Archive for the ‘EP and UK Practice’ Category

EPO Abolishes Prior “Short” Divisional Guidelines

Monday, October 21st, 2013

This is a guest post from Mewburn Ellis of London.

The Administrative Council (the governing body of the European Patent Office) has decided at its meeting on 16 October 2013 to change the regulations regarding the deadline for filing divisional applications, specifically, to abolish the current deadlines.

From 1 April 2014, it will once again be possible to file a divisional application right up to the day before grant of the parent application.  We understand that the new rule will apply to all applications that are pending on or after 1 April 2014, even if a deadline for filing divisional applications under the current regulations had already been set or indeed had passed.  Thus, for many applications, the “window” for filing divisional applications will re-open.

There will also be an additional filing fee for second and subsequent generation divisional applications (i.e. divisionals of an application that is already a divisional application).

The EPO official announcement can be found here.  We will provide further information as it becomes available.

Case Law of the EPO Boards of Appeal Released

Thursday, October 10th, 2013

Thanks to correspondent Paul Cole of Lucas &Co. for sending us the below notice.

Students of patent law will welcome the 7th edition of this well-known compilation which went live on the EPO website on 4th October. It is now available both online in HTML here and in hardback, but not yet as a pdf. Such works grow with time: the 5th (2006) edition ran to some 746 pages including the index, the 7th (2010) edition was of 1091 pages and the present edition is of some 1200 pages.

A foreword by Wim van der Eijk, Chairman of the Enlarged Board, records that the first appeal decision, J 2/78, issued on 1 March 1979 and was followed in 1981 by 16 technical appeal decisions. The number of technical appeals has grown from 8 in 1980 to 2659 in 2012. It is recorded that over the past 34 years the boards of appeal have settled more than 34 000 cases and that more than 90 decisions or opinions of the Enlarged Board covering legal points of fundamental importance have been handed down.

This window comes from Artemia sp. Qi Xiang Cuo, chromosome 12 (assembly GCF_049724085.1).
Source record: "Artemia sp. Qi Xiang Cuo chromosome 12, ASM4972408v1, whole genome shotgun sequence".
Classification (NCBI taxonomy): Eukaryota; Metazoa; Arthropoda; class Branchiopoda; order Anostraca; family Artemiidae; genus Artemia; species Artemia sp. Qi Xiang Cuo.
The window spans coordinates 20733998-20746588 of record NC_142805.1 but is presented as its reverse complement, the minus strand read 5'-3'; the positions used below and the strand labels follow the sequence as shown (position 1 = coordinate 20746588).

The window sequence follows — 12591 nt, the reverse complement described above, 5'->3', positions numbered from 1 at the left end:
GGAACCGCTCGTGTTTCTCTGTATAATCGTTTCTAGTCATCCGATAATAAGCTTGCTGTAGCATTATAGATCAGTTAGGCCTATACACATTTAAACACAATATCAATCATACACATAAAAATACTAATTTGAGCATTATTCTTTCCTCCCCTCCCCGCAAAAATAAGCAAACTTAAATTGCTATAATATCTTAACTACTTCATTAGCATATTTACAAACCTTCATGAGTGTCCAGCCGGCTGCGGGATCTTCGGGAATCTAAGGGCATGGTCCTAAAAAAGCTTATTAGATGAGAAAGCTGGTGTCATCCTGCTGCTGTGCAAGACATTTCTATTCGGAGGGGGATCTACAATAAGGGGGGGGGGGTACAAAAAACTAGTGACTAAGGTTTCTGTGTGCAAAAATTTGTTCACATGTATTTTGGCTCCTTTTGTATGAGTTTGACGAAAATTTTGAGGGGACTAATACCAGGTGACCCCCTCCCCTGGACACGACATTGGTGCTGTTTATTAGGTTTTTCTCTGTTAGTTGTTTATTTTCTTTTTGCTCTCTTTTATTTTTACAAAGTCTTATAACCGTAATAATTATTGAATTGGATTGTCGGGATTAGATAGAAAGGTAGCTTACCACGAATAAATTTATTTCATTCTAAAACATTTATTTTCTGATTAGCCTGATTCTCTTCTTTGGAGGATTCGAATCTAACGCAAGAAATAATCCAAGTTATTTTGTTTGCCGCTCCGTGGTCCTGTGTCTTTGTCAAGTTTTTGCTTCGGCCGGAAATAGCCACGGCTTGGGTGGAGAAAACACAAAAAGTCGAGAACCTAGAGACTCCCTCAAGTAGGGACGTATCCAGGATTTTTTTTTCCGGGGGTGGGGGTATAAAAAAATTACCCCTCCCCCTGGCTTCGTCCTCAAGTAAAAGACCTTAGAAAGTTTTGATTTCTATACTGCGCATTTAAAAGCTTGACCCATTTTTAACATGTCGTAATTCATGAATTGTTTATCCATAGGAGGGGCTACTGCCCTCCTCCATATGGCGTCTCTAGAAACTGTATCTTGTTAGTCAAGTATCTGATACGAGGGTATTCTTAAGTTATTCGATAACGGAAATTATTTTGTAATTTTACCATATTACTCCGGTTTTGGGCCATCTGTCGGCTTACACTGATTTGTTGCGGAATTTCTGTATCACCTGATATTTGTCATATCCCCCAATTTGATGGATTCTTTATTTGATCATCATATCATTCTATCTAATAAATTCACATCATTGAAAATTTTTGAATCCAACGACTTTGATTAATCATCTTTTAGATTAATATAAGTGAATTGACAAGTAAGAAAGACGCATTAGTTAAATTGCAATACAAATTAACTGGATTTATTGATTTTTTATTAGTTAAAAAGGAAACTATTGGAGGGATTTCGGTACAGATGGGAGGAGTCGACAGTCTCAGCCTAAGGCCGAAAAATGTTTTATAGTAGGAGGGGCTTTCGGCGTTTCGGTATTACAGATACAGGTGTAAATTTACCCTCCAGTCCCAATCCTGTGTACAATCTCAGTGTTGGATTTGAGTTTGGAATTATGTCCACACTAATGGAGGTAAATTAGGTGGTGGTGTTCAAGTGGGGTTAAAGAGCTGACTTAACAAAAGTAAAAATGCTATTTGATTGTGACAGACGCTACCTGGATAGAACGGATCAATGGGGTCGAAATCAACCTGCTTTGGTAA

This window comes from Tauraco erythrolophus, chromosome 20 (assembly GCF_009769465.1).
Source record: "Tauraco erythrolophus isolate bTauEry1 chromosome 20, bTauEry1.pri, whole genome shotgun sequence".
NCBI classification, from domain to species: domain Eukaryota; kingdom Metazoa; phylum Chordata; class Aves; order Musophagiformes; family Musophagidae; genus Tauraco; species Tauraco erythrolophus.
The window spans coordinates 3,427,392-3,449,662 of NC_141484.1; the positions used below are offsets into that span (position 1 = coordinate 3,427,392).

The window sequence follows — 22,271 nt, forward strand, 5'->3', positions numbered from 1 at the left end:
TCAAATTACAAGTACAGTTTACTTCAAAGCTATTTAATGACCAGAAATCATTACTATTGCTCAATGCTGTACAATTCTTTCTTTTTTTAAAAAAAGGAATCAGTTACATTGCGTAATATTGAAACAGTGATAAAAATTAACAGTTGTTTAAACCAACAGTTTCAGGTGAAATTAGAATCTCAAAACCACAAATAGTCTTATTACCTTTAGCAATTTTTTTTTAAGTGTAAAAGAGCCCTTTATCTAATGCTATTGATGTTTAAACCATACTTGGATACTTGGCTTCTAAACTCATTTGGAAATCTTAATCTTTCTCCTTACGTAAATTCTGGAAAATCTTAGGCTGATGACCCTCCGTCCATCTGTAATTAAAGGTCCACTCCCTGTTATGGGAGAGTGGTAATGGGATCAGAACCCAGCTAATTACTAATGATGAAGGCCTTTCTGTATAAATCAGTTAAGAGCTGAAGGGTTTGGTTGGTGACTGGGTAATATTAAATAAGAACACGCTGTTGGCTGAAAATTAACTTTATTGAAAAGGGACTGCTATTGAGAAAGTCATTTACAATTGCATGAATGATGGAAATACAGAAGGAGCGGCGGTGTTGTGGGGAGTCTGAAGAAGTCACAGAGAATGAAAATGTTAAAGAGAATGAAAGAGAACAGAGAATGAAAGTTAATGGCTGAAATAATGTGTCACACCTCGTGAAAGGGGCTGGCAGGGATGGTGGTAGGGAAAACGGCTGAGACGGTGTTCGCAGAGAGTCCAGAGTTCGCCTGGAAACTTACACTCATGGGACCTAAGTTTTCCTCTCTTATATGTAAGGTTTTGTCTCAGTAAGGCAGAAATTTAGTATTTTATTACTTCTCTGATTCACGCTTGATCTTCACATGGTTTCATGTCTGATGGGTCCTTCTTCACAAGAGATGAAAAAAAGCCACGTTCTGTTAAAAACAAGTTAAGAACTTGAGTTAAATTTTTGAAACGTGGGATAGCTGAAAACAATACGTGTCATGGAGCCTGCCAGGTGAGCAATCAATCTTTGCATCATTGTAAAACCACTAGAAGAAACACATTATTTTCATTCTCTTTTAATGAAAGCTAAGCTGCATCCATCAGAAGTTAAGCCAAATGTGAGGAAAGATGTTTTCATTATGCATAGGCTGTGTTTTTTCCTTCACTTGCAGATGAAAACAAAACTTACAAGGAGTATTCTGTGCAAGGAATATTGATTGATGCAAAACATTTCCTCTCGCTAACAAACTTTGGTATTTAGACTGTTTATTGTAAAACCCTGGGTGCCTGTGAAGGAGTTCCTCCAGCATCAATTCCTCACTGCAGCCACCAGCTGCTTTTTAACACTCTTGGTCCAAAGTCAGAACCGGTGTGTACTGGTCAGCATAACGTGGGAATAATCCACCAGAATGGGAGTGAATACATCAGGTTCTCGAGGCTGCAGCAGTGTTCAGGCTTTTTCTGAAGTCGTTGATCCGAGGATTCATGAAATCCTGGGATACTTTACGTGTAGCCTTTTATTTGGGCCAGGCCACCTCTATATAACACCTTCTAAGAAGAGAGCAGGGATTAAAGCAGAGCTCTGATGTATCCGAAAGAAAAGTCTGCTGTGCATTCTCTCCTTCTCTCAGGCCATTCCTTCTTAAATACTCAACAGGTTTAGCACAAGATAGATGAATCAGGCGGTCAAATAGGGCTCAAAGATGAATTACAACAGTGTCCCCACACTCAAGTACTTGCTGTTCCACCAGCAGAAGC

(more…)

Common Patent for European Union Adopted

Wednesday, December 12th, 2012

The European Union has finally decided to adopt a common patent that will be granted in three languages – English, French and German – but will cover all of the 27 EU countries. Note that there is not a perfect overlap with the 30 EPO contracting states, e.g., Turkey, Iceland and Albania are not yet members of the EU. A common EU patent has been debated and tabled since before I entered practice in 1981. Of course, this should permit a substantial savings in translations and “local” filing fees. When I worked at Kenyon & Kenyon in the early 80’s there was considerable skepticism about new-fangled PCT applications, and many attorneys would not advise their clients to do other than file in individual “foreign countries”, sometimes not even using the EPO (which only had ten member countries then, e.g., Spain, Norway and Finland had not joined, but you could file in Liechtenstein and Luxembourg). The new patent is planned to be available some time in 2014.

An update on this agreement can be found here.

Admissibility of Disclaimers – New Lessons From The EPO Technical Boards of Appeal

Thursday, August 23rd, 2012

The following is a guest post from the 8/12 newsletter of Dr. Stefan Danner of DHS Patentanwaltsgesellschaft mbH

Last year, the EPO Enlarged Board of Appeal (EBA) handed down its decision in case G2/10 relating to the admissibility of disclaimers whose subject matter was disclosed as an embodiment (i.e. ‘positively disclosed’ disclaimers) in the application as originally filed.1

The EBA ruled that an amendment to a claim by the introduction of a disclaimer disclaiming from it subject matter disclosed in the application as filed infringes Article 123(2) EPC if the subject matter remaining in the claim after the introduction of the disclaimer is not, be it explicitly or implicitly, directly and unambiguously disclosed in the application as originally filed.

Determining whether or not that is the case requires an assessment of the overall technical circumstances of the individual case under consideration, taking into account the nature and extent of the disclosure in the application, the nature and extent of the disclaimed subject matter and its relationship with the subject matter remaining in the claim after the amendment. In other words, the examination of the admissibility of a disclaimer for compliance with Article 123(2) EPC has to be made separately for the disclaimer per se and for the subject matter remaining in the claim.

The entire newsletter can be found here.